22.

Every parent of a child with Type 1 diabetes lives with an all-consuming fear.

It’s called ‘Dead-In-Bed Syndrome’, a term used to describe the sudden, unexplained death of a young person who has Type 1 diabetes.

“That is absolutely my greatest fear. It’s losing him,” says Steph.

Steph is Frankie’s mother. He is a typical three-year-old boy who is living life at 100kph, and embracing every day as an opportunity to move, talk, explore, and play. He is also a Type 1 diabetic.

Frankie is one of 2,500 New Zealand children under the age of 18 who are living with Type 1, the autoimmune form of diabetes. His pancreas doesn’t make insulin because his immune system mistakenly destroys the cells that produce it. Steph, by default, is both Frankie’s mother and his nurse.

“I think, as a parent of a diabetic child, you are always in a state of trauma and anxiety. If I cry, I am allowing the illness to get to me, and I absolutely won’t cry in front of Frankie.”

Several times a day, Steph monitors Frankie’s blood sugar levels to ensure they remain in a healthy range. If his blood sugars drop too low, Frankie can suffer hypoglycaemia or a ‘hypo’. He can become dizzy, disorientated, and confused, and start to tremble or sweat.

“Sometimes I can get on top of it quickly with carbs, or perhaps a Juice Box or milk.”

If a ‘hypo’ isn’t treated or Steph doesn’t pick up on the signs, Frankie could slip into a diabetic coma. It’s worse at night. If his body goes into a hypoglycemic state and his parents don’t know, Frankie could fall into a coma and never wake up.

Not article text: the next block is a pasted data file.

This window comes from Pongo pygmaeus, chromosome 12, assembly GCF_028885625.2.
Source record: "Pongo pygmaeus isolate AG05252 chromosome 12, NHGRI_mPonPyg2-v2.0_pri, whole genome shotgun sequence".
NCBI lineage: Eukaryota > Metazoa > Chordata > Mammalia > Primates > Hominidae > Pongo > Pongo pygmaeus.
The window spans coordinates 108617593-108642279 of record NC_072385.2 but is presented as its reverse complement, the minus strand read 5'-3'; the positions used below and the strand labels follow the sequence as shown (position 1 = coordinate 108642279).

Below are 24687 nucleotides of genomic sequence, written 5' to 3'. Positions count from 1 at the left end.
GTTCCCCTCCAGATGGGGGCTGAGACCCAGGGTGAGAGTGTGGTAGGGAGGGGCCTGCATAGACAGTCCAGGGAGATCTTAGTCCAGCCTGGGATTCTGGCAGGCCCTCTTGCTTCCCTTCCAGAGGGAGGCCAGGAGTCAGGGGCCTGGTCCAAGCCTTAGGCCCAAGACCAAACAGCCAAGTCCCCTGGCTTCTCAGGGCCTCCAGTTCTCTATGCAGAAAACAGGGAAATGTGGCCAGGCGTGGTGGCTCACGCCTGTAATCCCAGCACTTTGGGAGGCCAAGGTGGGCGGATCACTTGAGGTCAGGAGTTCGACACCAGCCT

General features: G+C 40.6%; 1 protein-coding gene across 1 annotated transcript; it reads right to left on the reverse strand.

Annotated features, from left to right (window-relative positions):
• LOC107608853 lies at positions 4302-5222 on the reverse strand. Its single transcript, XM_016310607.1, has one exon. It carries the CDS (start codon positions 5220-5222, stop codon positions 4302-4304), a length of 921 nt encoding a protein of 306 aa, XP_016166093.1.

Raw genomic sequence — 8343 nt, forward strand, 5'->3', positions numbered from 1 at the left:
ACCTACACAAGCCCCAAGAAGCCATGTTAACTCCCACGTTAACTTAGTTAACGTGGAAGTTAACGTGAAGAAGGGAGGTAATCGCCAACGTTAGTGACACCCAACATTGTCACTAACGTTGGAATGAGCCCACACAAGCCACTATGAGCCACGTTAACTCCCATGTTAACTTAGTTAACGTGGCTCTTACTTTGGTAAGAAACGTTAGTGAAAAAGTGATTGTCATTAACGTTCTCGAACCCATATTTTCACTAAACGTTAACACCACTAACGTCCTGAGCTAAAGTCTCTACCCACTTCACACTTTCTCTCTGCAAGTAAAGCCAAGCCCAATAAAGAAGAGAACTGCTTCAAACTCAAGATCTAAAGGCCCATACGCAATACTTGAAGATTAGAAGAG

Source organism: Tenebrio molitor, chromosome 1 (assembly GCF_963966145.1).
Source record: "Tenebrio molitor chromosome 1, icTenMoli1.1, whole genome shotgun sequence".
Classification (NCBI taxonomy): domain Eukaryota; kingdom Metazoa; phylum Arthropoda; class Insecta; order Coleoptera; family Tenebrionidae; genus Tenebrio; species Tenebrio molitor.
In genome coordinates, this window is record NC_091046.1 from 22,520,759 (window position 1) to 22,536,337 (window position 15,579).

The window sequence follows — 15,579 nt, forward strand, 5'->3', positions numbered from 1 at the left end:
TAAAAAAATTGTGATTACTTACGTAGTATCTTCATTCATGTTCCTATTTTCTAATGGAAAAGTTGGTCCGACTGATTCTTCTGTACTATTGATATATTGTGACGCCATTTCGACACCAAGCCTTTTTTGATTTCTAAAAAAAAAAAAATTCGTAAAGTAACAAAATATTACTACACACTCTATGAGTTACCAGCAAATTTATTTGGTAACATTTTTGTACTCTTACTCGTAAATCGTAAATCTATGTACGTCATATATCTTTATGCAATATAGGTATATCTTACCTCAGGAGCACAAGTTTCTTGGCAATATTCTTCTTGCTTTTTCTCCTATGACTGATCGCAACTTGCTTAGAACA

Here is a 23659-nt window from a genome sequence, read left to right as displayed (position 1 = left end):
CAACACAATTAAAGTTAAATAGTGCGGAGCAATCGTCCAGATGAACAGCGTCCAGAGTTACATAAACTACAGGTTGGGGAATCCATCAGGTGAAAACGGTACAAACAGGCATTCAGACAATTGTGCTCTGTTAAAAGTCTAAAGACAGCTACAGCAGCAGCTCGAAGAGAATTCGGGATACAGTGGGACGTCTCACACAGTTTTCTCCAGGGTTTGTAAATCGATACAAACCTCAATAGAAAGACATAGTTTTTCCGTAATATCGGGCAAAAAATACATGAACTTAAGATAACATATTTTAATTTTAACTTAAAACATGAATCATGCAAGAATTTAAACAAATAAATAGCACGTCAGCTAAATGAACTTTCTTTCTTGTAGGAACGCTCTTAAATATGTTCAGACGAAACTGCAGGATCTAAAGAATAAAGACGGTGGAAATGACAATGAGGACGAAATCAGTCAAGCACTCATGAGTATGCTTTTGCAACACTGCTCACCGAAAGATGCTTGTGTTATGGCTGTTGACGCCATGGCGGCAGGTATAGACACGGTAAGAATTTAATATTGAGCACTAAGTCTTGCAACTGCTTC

“That’s why I say it’s a lived trauma. Every day it’s a juggle. I am constantly monitoring his diet and exercise and trying to make sure I’m getting it right.”

Not surprisingly, parents of a child with Type 1 diabetes live in an exhaustive state of flux. They follow a strict routine of injecting insulin, pricking their child’s finger at least eight times a day to draw blood, and continually monitoring their behaviour for the telltale signs of a ‘hypo’.

“Frankie doesn’t always show symptoms. Sometimes kids go pale or zone out. Sometimes they babble or act as if they’re a little bit drunk. Frankie isn’t that kid. If he’s hypo and I don’t know, the first sign we might get is a seizure.”

In much of the developed world including Australia, the U.K. and Canada, a device called a Continuous Glucose Monitor (CGM) is funded for Type 1 diabetics. The CGM is worn on the arm, and a tiny sensor is inserted into the skin. The child’s blood sugar level is always visible on the screen.

CGM’s are, irrefutably, the single most important tool in the prevention of ‘Dead-In-Bed Syndrome’.

The technology doesn’t come cheap. CGM’s range in price from $2500 to $5000 a year. In New Zealand, they are not publicly funded by our health system.

Pharmac, our drug-buying agency is chronically underfunded, and the Government’s per capita pharmaceutical spend is now the lowest – by a considerable margin – in the developed world.  This is not a country that invests in modern medicines.